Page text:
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SC dismisses pleas against lenders invoking insolvency proceedings against promoter guarantors

The Supreme Court bench led by Justice L Nageswara Rao upheld the November 15, 2019 notification issued under the Insolvency and Bankruptcy Code (IBC).

May 21, 2021 / 12:28 PM IST
(Image: Pixabay)

(Image: Pixabay)

The Supreme Court (SC) on May 21 dismissed pleas by various promoter guarantors against lenders launching insolvency proceedings against promoter guarantors.

The Supreme Court bench of Justices L Nageswara Rao and and Ravindra Bhat upheld the November 15, 2019 notification issued under the Insolvency and Bankruptcy Code (IBC).

The notification had permitted lenders to invoke personal insolvency proceedings against promoter guarantors of companies facing Corporate Insolvency Resolution Process (CIRP). The judgment decided on 75 petitions that challenged the notification.

The move is a setback for promoter guarantors such as Anil Ambani, Sanjay Singhal, Venugopal Dhoot.

Petitions challenging the notification were transferred from high courts to the apex court in October 2020. The SC had reserved its judgment in the matter in March 2021.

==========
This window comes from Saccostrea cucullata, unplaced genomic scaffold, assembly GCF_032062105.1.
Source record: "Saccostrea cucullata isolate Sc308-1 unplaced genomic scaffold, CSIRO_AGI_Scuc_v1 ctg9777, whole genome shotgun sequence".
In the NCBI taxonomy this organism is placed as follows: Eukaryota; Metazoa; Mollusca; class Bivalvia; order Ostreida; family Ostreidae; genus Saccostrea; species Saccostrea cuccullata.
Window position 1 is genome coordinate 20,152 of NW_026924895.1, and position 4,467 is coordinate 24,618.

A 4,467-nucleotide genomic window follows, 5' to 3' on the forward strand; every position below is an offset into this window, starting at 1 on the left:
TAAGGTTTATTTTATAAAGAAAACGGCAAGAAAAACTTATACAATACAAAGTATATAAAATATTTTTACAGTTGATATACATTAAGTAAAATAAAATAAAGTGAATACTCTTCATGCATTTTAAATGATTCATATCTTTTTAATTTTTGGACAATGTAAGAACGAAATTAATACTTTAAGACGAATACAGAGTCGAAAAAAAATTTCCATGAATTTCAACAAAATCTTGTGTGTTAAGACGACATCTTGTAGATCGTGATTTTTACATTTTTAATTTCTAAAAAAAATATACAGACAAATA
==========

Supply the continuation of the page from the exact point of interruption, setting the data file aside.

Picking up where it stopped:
A personal guarantee enables banks to claim even the personal assets of the guarantor promoter if the firm fails to pay back the money. This is essentially the purpose of the personal guarantee.

The SC dismissal of the petition is significant since banks in many cases have struggled invoke personal guarantees in the event of a loan default.

The SC move will make promoters more accountable for the loans drawn by their companies. To help banks take on powerful promoters who furnish their guarantees to banks, in December 2019, the government let banks move an application for IBC against personal guarantors to corporate debtors.

Big promoters typically convince lenders to sanction high value loans citing their personal guarantee. But, ultimately, when the loan is defaulted, the same promoters drag the lenders to court rooms when banks try to invoke the personal guarantee.

One big example is the Kingfisher-Vijay Mallya case. Banks gave around Rs9,000 crores to Vijay Mallya-owned Kingfisher Airlines on the back of the personal guarantee given by the promoter (Mallya) and certain collaterals. But when Kingfisher failed to pay back the loan, banks tagged the account as NPA (non-performing assets) in 2012. Since then, banks have been trying to recover the money.

Banks have invoked the personal guarantee furnished Mallya later as there was nothing much to recover from other collaterals submitted by Mallya such Kingfisher brand and certain real estate assets. There are many other cases like this where personal guarantees against the promoters have been invoked.
Moneycontrol News
first published: May 21, 2021 11:11 am